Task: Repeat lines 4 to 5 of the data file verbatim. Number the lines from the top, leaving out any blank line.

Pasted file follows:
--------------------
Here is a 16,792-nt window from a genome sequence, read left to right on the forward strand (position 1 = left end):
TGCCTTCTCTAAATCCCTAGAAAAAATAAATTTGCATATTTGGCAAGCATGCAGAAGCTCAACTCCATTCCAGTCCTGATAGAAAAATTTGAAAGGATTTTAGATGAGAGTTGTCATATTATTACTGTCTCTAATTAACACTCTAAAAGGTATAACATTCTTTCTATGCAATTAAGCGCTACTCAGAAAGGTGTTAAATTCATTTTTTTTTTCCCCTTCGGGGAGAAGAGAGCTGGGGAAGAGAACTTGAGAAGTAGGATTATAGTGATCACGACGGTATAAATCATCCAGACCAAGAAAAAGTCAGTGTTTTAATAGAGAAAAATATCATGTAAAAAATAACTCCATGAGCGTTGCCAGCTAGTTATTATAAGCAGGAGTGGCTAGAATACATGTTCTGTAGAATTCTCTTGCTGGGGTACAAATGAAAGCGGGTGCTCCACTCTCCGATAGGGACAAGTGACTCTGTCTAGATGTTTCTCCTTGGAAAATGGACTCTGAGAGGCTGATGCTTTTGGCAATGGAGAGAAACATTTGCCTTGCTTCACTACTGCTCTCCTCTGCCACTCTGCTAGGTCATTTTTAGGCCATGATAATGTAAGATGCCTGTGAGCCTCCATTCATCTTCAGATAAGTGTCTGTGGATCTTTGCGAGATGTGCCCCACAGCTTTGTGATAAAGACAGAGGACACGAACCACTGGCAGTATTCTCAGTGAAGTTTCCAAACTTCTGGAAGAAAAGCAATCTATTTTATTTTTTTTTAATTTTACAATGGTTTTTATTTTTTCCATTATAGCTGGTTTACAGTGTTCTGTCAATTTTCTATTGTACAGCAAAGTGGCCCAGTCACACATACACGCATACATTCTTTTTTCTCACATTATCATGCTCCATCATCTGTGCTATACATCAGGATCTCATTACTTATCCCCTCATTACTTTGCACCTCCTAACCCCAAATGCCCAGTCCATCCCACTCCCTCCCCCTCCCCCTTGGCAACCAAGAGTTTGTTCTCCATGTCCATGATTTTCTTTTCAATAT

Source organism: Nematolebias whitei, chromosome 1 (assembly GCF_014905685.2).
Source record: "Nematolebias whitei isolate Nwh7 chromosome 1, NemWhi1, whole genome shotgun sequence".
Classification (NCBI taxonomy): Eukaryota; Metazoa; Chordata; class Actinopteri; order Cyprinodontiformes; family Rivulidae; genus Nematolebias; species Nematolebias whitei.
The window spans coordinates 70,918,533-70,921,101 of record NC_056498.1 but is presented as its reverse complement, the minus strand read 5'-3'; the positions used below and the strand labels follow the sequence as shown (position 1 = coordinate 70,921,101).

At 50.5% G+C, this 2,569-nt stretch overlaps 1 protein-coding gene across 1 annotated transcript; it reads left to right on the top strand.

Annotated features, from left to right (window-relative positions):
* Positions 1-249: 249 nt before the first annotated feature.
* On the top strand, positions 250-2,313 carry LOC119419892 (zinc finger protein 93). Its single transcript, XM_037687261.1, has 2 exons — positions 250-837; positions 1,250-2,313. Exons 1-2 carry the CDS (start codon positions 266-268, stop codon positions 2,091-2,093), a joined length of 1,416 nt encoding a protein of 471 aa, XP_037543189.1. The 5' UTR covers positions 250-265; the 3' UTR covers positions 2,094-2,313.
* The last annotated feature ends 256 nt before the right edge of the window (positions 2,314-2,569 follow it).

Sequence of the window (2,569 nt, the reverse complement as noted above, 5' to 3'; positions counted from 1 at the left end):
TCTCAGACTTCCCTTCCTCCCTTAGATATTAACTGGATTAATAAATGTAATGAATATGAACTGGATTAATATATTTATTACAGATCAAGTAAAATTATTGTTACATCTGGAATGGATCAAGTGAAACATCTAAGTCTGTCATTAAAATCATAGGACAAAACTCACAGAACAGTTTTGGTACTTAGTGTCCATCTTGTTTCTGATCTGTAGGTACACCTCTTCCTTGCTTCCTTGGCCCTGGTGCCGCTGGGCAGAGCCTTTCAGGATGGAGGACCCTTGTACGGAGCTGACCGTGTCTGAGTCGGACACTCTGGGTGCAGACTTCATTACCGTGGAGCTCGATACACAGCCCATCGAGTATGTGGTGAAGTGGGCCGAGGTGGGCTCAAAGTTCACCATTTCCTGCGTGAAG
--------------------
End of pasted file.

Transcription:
Source record: "Nematolebias whitei isolate Nwh7 chromosome 1, NemWhi1, whole genome shotgun sequence".
Classification (NCBI taxonomy): Eukaryota; Metazoa; Chordata; class Actinopteri; order Cyprinodontiformes; family Rivulidae; genus Nematolebias; species Nematolebias whitei.